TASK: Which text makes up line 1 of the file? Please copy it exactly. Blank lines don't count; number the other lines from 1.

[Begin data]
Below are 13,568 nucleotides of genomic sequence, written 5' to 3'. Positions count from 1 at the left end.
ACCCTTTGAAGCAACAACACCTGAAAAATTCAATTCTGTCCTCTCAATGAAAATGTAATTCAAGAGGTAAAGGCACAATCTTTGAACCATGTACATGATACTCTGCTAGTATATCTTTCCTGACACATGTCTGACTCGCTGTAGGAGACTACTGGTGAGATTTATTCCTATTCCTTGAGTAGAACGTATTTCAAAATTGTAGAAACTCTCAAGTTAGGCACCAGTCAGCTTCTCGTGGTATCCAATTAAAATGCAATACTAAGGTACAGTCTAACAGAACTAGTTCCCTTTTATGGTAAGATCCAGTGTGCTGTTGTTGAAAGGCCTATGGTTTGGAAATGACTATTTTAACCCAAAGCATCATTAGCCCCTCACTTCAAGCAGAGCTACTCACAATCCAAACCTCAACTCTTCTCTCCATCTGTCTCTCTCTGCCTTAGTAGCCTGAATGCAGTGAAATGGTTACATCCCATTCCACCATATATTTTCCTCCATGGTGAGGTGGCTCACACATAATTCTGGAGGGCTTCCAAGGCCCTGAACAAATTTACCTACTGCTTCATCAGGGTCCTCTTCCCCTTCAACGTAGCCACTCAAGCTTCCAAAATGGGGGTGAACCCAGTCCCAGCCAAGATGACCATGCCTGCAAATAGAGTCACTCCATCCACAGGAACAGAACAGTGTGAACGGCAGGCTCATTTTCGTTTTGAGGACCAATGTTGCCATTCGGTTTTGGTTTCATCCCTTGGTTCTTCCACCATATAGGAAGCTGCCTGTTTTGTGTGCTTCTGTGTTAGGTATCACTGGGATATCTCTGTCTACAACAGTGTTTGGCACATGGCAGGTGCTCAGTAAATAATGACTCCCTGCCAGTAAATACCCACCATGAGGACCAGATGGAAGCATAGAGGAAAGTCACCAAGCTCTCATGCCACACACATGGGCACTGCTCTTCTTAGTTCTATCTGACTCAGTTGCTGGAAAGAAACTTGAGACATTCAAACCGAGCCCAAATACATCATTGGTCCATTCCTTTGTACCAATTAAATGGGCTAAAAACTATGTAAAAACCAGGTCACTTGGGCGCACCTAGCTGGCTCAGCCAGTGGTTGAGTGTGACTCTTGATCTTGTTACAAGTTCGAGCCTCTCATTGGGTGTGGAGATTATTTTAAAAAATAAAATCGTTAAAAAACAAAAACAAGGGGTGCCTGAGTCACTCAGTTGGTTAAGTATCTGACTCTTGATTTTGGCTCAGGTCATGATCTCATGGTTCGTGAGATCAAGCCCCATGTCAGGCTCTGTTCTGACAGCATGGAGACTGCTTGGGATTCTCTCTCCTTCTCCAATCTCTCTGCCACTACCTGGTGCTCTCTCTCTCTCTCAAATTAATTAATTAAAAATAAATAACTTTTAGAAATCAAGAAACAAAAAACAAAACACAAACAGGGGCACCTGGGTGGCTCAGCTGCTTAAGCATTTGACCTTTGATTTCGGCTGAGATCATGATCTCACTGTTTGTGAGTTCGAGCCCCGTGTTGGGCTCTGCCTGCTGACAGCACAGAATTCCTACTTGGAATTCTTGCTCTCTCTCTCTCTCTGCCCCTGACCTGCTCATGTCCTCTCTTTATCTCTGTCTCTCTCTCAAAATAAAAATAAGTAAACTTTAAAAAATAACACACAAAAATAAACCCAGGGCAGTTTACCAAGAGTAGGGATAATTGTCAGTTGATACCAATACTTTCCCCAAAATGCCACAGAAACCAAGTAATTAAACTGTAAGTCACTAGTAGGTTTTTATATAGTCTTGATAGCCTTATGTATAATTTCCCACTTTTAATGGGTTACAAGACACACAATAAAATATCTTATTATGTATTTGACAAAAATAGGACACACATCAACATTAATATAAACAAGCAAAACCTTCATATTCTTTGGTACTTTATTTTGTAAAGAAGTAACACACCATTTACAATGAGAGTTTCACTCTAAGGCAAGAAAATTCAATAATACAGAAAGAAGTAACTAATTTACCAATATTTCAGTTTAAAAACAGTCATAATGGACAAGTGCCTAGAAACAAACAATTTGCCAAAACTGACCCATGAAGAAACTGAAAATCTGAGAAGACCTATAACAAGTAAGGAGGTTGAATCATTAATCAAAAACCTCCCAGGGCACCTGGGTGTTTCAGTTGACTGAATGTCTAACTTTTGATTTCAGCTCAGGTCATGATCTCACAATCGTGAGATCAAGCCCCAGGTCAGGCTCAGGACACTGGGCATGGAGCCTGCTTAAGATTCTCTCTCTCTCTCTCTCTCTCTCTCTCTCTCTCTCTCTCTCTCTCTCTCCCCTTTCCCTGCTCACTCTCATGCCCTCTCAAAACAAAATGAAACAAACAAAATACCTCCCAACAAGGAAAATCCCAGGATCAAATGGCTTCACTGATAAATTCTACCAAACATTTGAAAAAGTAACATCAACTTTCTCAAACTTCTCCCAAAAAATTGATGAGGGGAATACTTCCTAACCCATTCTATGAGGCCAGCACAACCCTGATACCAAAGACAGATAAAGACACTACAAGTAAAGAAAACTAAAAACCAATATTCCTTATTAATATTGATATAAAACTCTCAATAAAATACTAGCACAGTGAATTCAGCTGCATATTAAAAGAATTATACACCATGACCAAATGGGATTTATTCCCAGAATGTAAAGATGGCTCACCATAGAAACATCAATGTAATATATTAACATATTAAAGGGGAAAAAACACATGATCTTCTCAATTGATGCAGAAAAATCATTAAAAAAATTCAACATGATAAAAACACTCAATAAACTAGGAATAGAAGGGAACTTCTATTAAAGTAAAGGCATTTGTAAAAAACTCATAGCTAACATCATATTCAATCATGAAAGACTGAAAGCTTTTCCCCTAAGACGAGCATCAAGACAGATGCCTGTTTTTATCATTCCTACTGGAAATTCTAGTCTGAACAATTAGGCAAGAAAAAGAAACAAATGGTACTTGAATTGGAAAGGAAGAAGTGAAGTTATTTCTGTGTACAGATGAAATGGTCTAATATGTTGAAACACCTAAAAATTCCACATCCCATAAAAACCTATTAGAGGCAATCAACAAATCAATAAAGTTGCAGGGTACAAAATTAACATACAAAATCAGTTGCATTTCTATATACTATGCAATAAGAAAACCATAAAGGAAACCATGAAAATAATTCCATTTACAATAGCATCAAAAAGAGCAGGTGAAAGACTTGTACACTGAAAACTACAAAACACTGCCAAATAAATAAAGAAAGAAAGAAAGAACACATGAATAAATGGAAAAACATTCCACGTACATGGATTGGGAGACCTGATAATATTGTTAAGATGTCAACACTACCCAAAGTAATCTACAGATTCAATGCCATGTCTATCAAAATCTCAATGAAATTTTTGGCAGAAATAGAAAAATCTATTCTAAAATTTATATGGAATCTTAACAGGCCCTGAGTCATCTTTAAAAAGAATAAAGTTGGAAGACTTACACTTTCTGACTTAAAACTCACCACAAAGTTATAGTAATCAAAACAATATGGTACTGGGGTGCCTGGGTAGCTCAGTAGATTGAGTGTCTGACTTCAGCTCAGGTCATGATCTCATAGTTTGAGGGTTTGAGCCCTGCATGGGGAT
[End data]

Below are 13,568 nucleotides of genomic sequence, written 5' to 3'. Positions count from 1 at the left end.